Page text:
4.)  One of the biggest problem areas that I saw for my car-free students was that neither the continuing ed, nor the  faculty Union was able to get the transit authority to enforce acceptance of continuing ed student IDs for the monthly bus and rail pass discount.  In planning for post-Covid-19 classes, will we have any resources to address public transportation discount and access issues?

I imagine that some of these ideas may be a little overwhelming, because I understand that time and resources are extremely limited, but once in a while, as Dr. Rivera-Lacey noted: we do have to dream.

Some possible action items that you can take right now include:
1.) Call your local City Council members, and ask them to increase library funding,
2.) Donate to ProPublica for probono legal and financial education for all,

or, please share your ideas for improving local libraries and education!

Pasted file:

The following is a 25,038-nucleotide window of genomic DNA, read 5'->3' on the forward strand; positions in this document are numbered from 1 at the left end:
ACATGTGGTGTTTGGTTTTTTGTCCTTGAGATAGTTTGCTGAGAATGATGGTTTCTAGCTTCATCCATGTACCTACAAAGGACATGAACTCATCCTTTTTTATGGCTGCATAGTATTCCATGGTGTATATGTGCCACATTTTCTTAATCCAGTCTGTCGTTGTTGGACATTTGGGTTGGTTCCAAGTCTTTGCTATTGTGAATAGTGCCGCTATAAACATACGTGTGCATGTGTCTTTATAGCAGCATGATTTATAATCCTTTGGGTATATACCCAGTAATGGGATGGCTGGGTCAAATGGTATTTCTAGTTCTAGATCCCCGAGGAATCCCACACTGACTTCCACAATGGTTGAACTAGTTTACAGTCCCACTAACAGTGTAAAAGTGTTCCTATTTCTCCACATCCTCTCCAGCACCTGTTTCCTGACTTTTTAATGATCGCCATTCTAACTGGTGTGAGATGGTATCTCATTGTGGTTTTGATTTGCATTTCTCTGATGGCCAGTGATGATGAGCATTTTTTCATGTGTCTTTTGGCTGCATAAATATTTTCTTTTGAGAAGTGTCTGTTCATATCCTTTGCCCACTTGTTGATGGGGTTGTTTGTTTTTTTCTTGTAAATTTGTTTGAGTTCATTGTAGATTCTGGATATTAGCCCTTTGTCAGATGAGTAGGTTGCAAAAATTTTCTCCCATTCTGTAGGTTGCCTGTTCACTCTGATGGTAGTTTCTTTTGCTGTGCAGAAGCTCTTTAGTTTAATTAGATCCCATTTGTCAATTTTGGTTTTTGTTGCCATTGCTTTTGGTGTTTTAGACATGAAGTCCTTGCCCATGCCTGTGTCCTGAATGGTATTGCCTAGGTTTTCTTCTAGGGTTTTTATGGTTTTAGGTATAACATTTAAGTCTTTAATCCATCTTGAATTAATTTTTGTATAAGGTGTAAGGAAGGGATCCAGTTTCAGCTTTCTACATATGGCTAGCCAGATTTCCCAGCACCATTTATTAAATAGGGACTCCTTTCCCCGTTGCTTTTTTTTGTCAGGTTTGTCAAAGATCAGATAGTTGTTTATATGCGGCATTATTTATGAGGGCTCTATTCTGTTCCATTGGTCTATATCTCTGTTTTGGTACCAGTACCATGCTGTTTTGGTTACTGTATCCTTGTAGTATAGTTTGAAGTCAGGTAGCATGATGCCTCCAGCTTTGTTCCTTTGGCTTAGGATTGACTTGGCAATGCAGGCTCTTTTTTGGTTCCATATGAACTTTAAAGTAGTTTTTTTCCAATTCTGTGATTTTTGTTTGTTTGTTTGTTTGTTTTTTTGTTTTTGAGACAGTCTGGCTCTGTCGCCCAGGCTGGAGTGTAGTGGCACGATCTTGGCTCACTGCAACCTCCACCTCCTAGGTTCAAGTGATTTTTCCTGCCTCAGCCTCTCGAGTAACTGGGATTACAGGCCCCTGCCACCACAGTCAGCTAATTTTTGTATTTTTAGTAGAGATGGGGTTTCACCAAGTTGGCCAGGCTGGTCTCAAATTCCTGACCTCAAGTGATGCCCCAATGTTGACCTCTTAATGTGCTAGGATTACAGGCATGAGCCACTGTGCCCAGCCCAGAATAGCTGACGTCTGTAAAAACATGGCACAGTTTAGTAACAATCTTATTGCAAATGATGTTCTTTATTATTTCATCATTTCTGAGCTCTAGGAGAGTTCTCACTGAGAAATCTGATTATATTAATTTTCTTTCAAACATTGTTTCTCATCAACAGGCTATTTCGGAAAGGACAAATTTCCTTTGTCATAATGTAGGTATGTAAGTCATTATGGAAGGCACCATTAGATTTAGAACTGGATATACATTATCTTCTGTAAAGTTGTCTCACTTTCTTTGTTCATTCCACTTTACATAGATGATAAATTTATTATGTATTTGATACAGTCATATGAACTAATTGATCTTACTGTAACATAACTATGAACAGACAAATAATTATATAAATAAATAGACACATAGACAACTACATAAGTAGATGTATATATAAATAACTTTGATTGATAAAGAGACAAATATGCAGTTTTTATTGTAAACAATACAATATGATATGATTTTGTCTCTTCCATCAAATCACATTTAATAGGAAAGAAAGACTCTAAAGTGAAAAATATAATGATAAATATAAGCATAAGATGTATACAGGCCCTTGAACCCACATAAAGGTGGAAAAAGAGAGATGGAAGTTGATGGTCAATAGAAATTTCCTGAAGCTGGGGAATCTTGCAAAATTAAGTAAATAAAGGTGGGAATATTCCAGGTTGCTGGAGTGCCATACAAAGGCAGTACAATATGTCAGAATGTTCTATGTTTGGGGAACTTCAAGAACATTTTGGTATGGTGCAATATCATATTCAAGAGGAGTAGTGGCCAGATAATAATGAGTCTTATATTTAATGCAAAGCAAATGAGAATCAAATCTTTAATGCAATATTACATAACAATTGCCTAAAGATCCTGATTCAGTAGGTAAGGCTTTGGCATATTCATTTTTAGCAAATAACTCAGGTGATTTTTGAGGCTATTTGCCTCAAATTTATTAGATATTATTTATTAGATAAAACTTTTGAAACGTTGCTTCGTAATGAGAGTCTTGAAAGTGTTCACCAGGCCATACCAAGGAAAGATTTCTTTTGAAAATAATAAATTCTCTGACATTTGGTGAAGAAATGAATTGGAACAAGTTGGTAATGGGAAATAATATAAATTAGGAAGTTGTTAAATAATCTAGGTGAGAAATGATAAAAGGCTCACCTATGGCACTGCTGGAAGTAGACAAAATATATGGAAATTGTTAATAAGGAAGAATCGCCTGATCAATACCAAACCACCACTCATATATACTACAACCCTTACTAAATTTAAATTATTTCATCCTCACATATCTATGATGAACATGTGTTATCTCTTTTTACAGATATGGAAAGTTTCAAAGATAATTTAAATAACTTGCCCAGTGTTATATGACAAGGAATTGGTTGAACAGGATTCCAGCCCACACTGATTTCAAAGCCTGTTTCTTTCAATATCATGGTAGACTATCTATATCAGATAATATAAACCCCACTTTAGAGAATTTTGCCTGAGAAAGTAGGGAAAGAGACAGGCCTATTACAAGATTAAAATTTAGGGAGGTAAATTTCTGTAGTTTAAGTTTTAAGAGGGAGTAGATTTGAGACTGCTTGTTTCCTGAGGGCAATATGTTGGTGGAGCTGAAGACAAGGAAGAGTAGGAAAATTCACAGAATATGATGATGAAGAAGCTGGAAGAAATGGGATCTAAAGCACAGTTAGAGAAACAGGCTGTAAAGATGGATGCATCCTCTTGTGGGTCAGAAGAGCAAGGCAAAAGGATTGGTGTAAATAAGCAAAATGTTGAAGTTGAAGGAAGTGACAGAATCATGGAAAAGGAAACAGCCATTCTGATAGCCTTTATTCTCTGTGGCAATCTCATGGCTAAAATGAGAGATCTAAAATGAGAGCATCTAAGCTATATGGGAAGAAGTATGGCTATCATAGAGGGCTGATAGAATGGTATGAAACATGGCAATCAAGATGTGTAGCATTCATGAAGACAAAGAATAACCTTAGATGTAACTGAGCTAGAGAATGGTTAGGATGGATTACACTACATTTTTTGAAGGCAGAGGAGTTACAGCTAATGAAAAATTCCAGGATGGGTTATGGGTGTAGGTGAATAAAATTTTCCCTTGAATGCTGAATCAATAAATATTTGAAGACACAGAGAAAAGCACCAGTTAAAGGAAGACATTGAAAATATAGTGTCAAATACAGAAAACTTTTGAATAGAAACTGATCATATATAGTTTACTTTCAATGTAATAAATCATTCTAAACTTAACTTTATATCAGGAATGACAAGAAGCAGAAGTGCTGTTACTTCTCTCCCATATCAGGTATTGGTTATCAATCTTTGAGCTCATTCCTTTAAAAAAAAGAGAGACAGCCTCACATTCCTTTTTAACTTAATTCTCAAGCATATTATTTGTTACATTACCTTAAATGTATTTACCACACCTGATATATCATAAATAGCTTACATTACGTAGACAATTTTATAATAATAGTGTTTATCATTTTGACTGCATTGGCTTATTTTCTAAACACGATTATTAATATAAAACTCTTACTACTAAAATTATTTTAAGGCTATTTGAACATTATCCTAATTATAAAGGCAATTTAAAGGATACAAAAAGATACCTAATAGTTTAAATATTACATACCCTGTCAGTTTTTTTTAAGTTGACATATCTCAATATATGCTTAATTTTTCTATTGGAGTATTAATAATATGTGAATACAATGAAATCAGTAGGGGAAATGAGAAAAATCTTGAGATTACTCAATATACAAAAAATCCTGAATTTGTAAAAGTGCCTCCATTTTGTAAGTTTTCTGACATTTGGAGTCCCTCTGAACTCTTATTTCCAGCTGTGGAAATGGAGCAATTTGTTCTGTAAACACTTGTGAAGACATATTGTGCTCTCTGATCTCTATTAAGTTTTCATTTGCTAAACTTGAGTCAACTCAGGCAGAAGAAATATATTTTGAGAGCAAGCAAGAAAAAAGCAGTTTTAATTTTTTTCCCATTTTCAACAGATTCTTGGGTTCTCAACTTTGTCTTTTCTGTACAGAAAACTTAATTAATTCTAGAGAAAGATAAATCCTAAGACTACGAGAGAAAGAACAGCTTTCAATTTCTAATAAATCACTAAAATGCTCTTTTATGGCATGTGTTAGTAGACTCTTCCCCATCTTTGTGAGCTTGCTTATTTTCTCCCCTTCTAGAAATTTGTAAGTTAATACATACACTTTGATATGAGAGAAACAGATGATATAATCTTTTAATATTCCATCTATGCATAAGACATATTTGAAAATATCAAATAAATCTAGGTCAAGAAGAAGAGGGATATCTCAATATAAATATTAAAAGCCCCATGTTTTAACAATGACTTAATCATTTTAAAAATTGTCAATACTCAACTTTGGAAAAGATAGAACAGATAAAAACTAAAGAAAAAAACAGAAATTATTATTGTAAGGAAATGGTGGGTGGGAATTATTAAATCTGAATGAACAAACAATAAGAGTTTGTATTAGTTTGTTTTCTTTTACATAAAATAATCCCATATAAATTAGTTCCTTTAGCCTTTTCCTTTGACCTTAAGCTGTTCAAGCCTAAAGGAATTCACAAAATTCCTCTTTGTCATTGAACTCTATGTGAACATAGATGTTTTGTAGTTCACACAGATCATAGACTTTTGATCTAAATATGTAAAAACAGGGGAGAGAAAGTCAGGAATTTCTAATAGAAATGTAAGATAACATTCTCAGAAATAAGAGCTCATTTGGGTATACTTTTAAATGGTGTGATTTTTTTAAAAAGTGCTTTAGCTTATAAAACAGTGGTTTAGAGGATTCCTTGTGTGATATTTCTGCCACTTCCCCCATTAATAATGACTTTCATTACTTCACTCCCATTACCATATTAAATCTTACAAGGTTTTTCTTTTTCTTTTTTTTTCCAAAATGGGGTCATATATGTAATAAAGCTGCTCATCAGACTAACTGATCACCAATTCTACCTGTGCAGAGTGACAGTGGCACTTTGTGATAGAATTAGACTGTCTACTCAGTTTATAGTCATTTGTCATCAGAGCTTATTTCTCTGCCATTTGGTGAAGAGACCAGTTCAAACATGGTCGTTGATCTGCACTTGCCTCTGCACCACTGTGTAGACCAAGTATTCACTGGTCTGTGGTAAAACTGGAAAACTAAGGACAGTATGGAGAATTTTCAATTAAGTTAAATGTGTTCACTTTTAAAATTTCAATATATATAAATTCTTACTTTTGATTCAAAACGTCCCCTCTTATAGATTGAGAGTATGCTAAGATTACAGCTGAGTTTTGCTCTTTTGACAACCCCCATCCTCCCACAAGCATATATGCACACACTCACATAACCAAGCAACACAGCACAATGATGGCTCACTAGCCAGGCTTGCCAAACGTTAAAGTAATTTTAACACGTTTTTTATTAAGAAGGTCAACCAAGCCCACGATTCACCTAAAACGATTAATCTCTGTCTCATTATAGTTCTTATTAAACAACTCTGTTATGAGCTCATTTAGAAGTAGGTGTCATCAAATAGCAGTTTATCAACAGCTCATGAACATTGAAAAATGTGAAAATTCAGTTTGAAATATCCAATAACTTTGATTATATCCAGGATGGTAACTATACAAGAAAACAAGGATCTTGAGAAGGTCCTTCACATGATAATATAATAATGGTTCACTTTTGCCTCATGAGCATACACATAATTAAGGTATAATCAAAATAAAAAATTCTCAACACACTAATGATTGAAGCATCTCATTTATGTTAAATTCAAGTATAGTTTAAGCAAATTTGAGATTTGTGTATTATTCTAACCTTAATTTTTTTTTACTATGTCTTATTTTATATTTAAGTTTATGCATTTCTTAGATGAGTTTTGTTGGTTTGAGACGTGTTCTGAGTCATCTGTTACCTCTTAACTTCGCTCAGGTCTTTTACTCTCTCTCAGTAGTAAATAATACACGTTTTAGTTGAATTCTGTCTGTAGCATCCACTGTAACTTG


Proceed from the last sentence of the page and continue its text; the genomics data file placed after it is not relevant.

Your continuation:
Let’s #EndPoverty , #EndHomelessness, & #EndMoneyBail starting by improving these four parts of our good #PublicDomainInfrastructure 4:
1. #libraries,
2. #ProBono legal aid and Education,
3. #UniversalHealthCare, and
4. good #publictransport
Read, Write, Ranked Choice Voting and Housing for ALL!!!!, Walk !


#PublicDomainInfrastructure #StopSmoking for CCOVID-19
ShiraDest

September, 12020 HE

Happy Birthday, Anna J. Cooper, & Can learning languages help when you are under stress? Yes! Write your Dreams in your favorite Languages!

Anna J. Cooper was a strong advocate for education, especially in Washington, DC, and one of the first Black women to earn a PhD. August 10th is her birthday, and as she fought to make the dreams of Black students possible, we must fight to make all of our collective dreams possible for a safer, kinder world.